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TUC urges UK business to ‘get on board’ with Labour’s worker rights plans


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Most employees on zero-hour contracts have been “stuck” in their job for more than a year, the umbrella body for the UK union movement said on Tuesday, as it called on businesses to back Labour’s plans to strengthen workers’ rights.

The Trades Union Congress also slammed a new government code of conduct on the use of “fire and rehire” practices, where companies use threats of dismissal to pressure staff into accepting worse terms and conditions, saying it lacked “bite” and would not stop bad employers treating staff as “disposable”.

Keir Starmer’s pledge to ban zero-hour contracts — under which employers do not offer any guaranteed minimum of working hours — if he wins power is one of the most controversial elements in a package of reforms designed to give workers more security and unions a bigger voice.

Badged a “New Deal for Workers”, the proposals also include ending fire and rehire, giving employees protection against unfair dismissal from the first day of a new job, piloting arrangements for sectoral level collective pay bargaining, and rolling back recent anti-strike laws.

Business groups are increasingly expressing alarm over measures they view as a threat to the flexibility of the UK labour market and a potential deterrent to hiring.

Rupert Soames, president of the CBI lobby group, told the Financial Times this month that strong workers’ rights could be “really bad” for unemployed people “because companies are terrified to take them on”.

Groups such as the CBI say zero-hour contracts can offer valuable flexibility to both employers and workers. Neil Carberry, chief executive of the Recruitment & Employment Confederation, said they helped agencies offer employee rights to people who would otherwise be taken on as temps.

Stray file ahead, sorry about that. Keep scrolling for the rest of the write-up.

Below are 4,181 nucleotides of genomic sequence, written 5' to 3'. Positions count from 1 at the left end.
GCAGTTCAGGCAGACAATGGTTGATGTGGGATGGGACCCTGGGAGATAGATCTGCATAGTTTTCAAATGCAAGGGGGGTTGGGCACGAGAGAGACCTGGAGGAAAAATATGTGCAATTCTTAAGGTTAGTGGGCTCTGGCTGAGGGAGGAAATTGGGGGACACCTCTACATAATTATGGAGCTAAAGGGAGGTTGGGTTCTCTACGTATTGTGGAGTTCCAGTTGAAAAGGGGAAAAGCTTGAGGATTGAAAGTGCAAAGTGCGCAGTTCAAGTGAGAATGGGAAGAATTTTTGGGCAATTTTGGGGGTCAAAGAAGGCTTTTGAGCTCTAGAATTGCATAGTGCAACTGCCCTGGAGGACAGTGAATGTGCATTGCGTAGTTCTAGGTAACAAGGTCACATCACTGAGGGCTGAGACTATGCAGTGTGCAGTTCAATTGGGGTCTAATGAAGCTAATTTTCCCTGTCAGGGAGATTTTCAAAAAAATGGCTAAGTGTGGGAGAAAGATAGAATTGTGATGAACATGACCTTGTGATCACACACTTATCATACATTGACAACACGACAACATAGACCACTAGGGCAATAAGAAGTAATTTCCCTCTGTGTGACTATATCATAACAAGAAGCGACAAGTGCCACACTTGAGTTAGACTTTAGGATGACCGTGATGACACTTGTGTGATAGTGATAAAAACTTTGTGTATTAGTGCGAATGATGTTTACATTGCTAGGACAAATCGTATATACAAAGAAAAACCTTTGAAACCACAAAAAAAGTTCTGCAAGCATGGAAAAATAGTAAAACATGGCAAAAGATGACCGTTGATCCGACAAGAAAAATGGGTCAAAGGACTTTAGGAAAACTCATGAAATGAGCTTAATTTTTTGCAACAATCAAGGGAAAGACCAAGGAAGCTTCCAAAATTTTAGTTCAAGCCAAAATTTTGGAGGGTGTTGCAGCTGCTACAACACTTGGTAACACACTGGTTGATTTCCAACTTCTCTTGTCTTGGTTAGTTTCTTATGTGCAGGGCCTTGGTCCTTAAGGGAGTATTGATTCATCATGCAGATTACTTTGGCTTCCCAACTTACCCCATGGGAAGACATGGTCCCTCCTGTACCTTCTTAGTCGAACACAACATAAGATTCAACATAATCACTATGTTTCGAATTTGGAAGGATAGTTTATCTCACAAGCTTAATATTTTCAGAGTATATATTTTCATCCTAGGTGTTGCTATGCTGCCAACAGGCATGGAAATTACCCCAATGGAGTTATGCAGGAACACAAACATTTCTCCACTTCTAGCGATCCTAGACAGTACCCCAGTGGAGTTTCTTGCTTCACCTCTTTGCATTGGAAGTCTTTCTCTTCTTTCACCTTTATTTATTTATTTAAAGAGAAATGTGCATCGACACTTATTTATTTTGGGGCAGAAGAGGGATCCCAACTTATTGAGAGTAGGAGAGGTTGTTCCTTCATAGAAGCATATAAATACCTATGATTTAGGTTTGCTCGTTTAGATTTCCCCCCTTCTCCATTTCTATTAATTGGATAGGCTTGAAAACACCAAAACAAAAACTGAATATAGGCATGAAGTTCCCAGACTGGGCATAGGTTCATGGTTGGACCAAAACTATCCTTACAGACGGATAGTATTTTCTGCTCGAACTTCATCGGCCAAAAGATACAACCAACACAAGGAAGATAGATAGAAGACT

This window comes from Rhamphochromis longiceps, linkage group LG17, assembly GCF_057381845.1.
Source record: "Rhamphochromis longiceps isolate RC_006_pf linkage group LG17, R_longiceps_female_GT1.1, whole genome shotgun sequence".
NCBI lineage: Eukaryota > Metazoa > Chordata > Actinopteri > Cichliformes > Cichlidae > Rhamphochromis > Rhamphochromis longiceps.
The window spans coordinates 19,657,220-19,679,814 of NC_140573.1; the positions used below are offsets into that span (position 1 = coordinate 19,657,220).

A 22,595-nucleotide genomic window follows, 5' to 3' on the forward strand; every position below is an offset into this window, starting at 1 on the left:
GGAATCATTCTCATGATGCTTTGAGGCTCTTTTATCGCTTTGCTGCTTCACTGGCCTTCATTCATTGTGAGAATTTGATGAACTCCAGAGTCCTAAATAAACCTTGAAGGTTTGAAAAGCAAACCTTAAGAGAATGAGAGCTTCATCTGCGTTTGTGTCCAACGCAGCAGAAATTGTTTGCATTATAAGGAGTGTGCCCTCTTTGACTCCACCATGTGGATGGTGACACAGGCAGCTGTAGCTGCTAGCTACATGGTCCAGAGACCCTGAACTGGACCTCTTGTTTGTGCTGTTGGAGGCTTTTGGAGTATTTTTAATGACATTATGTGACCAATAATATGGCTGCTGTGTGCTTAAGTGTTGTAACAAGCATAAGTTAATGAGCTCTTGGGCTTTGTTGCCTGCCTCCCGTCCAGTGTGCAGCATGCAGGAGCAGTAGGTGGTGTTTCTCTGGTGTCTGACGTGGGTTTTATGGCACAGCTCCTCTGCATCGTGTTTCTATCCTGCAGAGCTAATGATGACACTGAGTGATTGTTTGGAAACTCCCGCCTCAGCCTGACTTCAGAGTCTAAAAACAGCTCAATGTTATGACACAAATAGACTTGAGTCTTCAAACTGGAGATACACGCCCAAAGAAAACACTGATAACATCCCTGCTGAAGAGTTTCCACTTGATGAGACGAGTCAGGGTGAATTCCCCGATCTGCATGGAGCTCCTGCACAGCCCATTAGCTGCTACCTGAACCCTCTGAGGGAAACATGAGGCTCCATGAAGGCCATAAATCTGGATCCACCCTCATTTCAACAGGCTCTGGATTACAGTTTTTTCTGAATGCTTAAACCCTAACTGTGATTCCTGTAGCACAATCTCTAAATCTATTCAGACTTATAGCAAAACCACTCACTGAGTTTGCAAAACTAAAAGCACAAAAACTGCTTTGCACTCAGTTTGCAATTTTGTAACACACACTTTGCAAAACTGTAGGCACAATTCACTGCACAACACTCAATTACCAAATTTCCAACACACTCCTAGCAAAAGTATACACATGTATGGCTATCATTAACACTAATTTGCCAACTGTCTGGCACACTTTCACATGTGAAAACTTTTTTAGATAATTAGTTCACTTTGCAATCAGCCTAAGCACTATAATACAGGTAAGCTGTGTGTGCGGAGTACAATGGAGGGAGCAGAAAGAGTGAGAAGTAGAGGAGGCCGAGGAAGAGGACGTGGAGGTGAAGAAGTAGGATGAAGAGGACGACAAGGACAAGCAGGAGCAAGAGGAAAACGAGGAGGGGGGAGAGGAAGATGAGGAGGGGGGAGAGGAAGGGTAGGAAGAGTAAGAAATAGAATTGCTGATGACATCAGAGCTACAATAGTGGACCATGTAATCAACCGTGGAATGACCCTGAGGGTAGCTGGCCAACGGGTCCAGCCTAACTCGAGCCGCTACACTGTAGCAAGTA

But Paul Nowak, TUC general secretary, said employers needed to “get on board” with Labour’s New Deal rather than “parking” workers on contracts that handed managers “almost total control over workers’ hours and earning power” and made it “nigh on impossible to plan budgets and childcare”.

The TUC said official data showed that 1.15mn people were on zero-hour contracts at the end of 2023. Of these, more than one-third had been with their current employer for over a year, almost half for more than two years, and one in eight for more than a decade.

The TUC said internal polling in 2021 showed the most common reason for taking zero-hours work was lack of alternative, with only one in 10 respondents citing work-life balance.

However, lawyers and business groups say an outright ban on zero-hour contracts would be unworkable.

The TUC is in practice not calling for a ban, but for workers to have a right to a contract that reflects their regular working hours. Some unions take a harder view, making it clear than anything less than an outright ban would be viewed as a betrayal by Labour.

The party’s plans mark a change of tack from the approach taken by the Conservative government. It has promised to address many of the same concerns over precarious work, but has generally favoured a voluntary approach to new regulation.

On Tuesday, the government published a new statutory code of practice setting out the steps employers should take to consult staff when proposing changes to their contracts.

Business minister Kevin Hollinrake said the code would “crack down on employers mistreating employees” while also “balancing protections for workers with business flexibility”.

But Sharon Graham, general secretary of Unite the Union, said tackling fire and rehire through a code of practice was a “bad joke” when it “should obviously be against the law, with serious penalties attached”.



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